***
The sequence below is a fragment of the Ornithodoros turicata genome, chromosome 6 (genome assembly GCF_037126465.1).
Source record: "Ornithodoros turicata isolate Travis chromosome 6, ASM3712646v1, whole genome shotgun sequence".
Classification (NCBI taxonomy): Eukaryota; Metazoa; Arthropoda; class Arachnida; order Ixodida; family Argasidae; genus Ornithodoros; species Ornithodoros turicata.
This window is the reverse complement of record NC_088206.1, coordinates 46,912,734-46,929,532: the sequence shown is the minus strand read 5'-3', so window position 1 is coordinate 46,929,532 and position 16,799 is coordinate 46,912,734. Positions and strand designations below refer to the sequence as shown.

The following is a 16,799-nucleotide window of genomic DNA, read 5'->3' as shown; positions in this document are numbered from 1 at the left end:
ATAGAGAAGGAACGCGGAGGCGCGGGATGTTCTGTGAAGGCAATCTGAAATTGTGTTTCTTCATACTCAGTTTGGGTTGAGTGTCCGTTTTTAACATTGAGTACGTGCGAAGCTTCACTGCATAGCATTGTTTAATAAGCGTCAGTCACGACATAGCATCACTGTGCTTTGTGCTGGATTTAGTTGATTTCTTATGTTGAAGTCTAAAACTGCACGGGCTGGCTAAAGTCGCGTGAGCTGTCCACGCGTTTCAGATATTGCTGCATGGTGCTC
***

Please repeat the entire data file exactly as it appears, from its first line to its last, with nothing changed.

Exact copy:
The sequence below is a fragment of the Ornithodoros turicata genome, chromosome 6 (genome assembly GCF_037126465.1).
Source record: "Ornithodoros turicata isolate Travis chromosome 6, ASM3712646v1, whole genome shotgun sequence".
Classification (NCBI taxonomy): Eukaryota; Metazoa; Arthropoda; class Arachnida; order Ixodida; family Argasidae; genus Ornithodoros; species Ornithodoros turicata.
This window is the reverse complement of record NC_088206.1, coordinates 46,912,734-46,929,532: the sequence shown is the minus strand read 5'-3', so window position 1 is coordinate 46,929,532 and position 16,799 is coordinate 46,912,734. Positions and strand designations below refer to the sequence as shown.

The following is a 16,799-nucleotide window of genomic DNA, read 5'->3' as shown; positions in this document are numbered from 1 at the left end:
ATAGAGAAGGAACGCGGAGGCGCGGGATGTTCTGTGAAGGCAATCTGAAATTGTGTTTCTTCATACTCAGTTTGGGTTGAGTGTCCGTTTTTAACATTGAGTACGTGCGAAGCTTCACTGCATAGCATTGTTTAATAAGCGTCAGTCACGACATAGCATCACTGTGCTTTGTGCTGGATTTAGTTGATTTCTTATGTTGAAGTCTAAAACTGCACGGGCTGGCTAAAGTCGCGTGAGCTGTCCACGCGTTTCAGATATTGCTGCATGGTGCTC